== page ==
The Online Encyclopedia and Dictionary







For other uses of the words "tao" and "dao", see Dao (disambiguation).
Chinese: 道教
Pinyin: Dojio
Wade-Giles: Tao-chiao

Taoism (or Daoism) refers to a set of philosophical teachings and religious practices that are considered to be rooted in a specific understanding of the Tao, developed primarily in the works of Laozi and Zhuangzi.


The scope of Taoism

Taoism has had a deep and long-lasting influence in many domains of Chinese culture and has spread widely throughout Asia. Often considered as the counterpart of mainstream Confucianism, Taoism emphasizes freedom, nature, cosmology, self-cultivation, retirement from social life and even the search for immortality. Most accounts prefer to separate two Taoisms: one being mostly philosophical, metaphysical and aesthetical, the other focused on religious practices, encompassing exorcism, alchemy and a wide set of popular beliefs.

The Tao of Taoism

In Chinese thought, the word Tao often has the meaning of: way—a space-time sequence. An individual walks a particular way; as does a village and even a country. Different schools of ancient Chinese philosophy used the term "Tao" to indicate their differing views on the proper conduct of individuals, society, and their relationship with the universe as a whole.

In Taoism this grand cosmic harmony is known as the "Great Tao." It is thus obvious, as Shen Dao argued, that everyone and everything "follows" the Great Tao. We can also speak of Natural (sometimes "Heavenly") Tao. That would roughly resemble any course of history that conforms to the laws of nature—with the same consequence. No one needs to try to follow it—you cannot fail. Both "nature's way" and the "great way" can inspire the stereotypical Taoist detachment from moral or normative doctrines. Since it is thought of as the course by which everything comes into being (the "Mother of everything"), it seems hard to imagine that we have to select from among accounts of its normative content. It may thus be seen as an efficient principle of "emptiness" that reliably underlies the operation of the universe.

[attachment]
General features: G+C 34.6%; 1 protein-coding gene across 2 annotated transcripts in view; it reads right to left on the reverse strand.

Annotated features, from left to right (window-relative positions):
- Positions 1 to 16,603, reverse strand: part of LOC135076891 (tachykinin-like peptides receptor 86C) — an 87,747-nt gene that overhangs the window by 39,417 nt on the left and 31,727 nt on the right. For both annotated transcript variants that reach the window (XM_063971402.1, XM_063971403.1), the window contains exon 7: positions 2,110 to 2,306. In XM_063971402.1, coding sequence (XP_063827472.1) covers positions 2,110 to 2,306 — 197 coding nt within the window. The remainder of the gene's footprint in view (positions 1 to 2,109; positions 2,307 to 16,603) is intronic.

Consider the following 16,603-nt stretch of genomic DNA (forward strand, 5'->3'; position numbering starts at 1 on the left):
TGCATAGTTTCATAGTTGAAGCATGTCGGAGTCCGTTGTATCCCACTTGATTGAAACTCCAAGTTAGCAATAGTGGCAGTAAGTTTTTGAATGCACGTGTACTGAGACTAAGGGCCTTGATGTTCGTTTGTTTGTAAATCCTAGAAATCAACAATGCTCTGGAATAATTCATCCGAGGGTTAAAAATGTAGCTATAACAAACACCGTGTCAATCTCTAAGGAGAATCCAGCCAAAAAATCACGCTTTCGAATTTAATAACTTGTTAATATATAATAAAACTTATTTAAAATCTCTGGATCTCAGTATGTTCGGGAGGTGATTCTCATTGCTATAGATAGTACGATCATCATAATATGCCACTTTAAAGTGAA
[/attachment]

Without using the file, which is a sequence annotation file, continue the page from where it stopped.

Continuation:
Other ways we can call "possible ways" or ways that actually do guide us (tao used as a verb). These, however, according to the Tao Te Ching (also Daodejing) are not constant. That is, we can choose different guiding taos and we may interpret them differently so we disagree about what they tell us to do. We can attempt to follow them and fail. These are prescriptive ways such as the moral way of Confucius or those of Laozi or of Jesus. Nevertheless, the Tao Te Ching makes the point that everything's nature is beholden to the Tao, suggesting that even these paths will serve this ultimate principle.

Taoism as a tradition has, along with its traditional counterpart Confucianism, shaped Chinese culture for more than 2,000 years. Taoism places emphasis upon spontaneity and teaches that natural kinds follow ways appropriate to themselves. As humans are a natural kind, Taoism emphasises natural societies with no artificial institutions. Often skeptical and ironic on human values such as morality, benevolence and proper behavior, many Taoist writers do not share the Confucian belief in civilization as a way to build a better society. Rather, they share the will to live alone in the mountains or as simple peasants in small autarchic villages.

For many educated Chinese people, (the Literati), life divided into a social part, where Confucian doctrine prevailed, and into a private part, with Taoist aspirations. Home, night-time, exile or retirement provided good occasions to cultivate Taoism and, say, re-read Laozi and Zhuangzi. The Literati often dedicated this period of life to arts like calligraphy, painting, poetry or personal researches on antiquities, medicine, folklore and so on.

Sources of Taoism

Tradition attributes Toaism to three sources:

  1. The oldest, the mythical "Yellow Emperor"
  2. the most famous, the book of mystical aphorisms, the Tao Te Ching (or Daodejing), allegedly written by Laozi (Lao Tse), whom legend depicts as an older contemporary of Confucius